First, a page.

Open Elbow Surgery

Open elbow surgery is most commonly used for treatment of all types of elbow fractures, tennis and golfers elbow, ulnar nerve decompression, biceps tendon repair, collateral ligament repair, and elbow replacements.

What to Expect

Prior to having surgery you may be asked to see a primary care doctor to obtain “medical clearance” and to insure that any medical problems are addressed and health is optimized prior to surgery. Blood tests, an electrocardiogram, or chest x-ray may be needed. In some cases, based on health risks, a more extensive evaluation may be necessary.

Open elbow surgery is performed both as an outpatient and inpatient procedure. You may be able to go home the same day or may stay in the hospital overnight depending on the extent of the surgery.

The hospital or surgery center will contact you ahead of time to provide specific details about your procedure. Make sure to follow the instructions on when to arrive and especially on when to stop eating or drinking prior to surgery.

On the day of surgery a member of the anesthesia staff will talk with you about anesthesia options. Open elbow surgery is performed with sedation, light general anesthetic, or general anesthetic. Regional nerve block injections that numb just your elbow area are rarely used in open elbow surgery because the numbing effect can last for a few hours after the procedure is completed. Although the numbing effect can help with managing pain, it prevents a careful nerve examination in the recovery room to make sure that the nerves that travel down your arm are functioning well.

If necessary for pain control, a regional anesthetic may be provided in the recovery room after nerve examination.

Once in the operating room, you will be positioned to allow access to the elbow. Care is taken to ensure that your spine and other pressure points in your arms and legs are protected and padded after positioning.

Next, a tourniquet is applied to your upper arm which is then placed in an arm holder to keep it in position during the procedure. A compressive dressing may be applied to your lower arm and hand to limit swelling. The surgical team will clean your skin with antiseptic and cover your shoulder and upper body with sterile surgical drapes.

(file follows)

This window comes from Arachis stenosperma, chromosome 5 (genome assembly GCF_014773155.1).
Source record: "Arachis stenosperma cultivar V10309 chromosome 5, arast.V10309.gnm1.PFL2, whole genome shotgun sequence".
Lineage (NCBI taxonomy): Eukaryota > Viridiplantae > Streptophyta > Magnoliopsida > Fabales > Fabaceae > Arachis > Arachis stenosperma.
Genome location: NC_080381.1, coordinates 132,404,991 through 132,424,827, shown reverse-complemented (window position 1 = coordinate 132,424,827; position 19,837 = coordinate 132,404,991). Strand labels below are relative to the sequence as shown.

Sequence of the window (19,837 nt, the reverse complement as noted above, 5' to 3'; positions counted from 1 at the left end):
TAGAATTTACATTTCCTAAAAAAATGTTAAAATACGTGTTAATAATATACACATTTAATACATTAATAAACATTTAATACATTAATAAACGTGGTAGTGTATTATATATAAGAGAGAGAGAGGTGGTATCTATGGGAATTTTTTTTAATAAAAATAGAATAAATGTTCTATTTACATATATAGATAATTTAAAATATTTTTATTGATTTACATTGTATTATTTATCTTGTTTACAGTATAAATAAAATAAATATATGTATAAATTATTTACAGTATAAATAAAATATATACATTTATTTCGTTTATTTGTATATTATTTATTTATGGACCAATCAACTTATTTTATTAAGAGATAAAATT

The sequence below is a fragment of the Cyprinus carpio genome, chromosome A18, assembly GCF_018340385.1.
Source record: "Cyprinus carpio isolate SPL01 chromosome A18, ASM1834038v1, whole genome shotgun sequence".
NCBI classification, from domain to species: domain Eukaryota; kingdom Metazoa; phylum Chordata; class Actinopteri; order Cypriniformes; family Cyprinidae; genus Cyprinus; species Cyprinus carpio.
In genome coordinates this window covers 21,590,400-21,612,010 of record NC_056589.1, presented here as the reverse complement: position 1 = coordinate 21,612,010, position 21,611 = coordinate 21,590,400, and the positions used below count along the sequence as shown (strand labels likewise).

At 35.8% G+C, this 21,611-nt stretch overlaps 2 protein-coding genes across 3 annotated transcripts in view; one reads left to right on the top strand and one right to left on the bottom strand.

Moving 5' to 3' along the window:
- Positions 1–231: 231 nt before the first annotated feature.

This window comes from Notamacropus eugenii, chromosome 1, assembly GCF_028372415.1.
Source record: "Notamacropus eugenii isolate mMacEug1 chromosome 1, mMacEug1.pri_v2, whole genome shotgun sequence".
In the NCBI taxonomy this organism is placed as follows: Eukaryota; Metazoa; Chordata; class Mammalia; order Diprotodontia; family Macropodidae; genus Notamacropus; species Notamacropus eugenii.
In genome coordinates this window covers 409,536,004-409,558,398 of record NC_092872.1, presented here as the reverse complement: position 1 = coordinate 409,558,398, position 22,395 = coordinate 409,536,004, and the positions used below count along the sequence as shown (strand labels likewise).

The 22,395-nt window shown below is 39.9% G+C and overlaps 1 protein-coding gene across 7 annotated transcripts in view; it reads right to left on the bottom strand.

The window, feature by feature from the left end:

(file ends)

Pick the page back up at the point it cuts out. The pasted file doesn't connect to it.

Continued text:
At the completion of surgery the incision is closed with stitches and covered them with a large, soft bandage.

Postoperatively you may go home the same day or stay in the hospital overnight. Postoperatively nurses will monitor your responsiveness and provide pain medication, if needed. You will need someone to drive you home and stay with you for at least the first night.

You can expect some pain and discomfort for at least a week after surgery. You will be prescribed pain medicine to help with this discomfort.

It is important to ice and elevate your elbow regularly for 48 hours after surgery. This will reduce the risk of severe swelling and help to relieve pain. When elevating your arm, whether you lie flat or recline, make sure your elbow is resting higher than your heart and your hand is positioned higher than your elbow.

Movement of your fingers and wrist frequently is encouraged to help stimulate circulation and minimize swelling. Timing on when you can start these gentle exercises, as well as return to daily activities, will depend on the type of surgery performed.

Rehabilitation plays an important role in getting you back to your daily activities. An exercise program will help you regain elbow and forearm motion and strength. A rehabilitation plan will be discussed at the first visit based on the intra-operative findings.

Return to driving, basic activities of daily living, and return to work will depend on the type of surgery you required.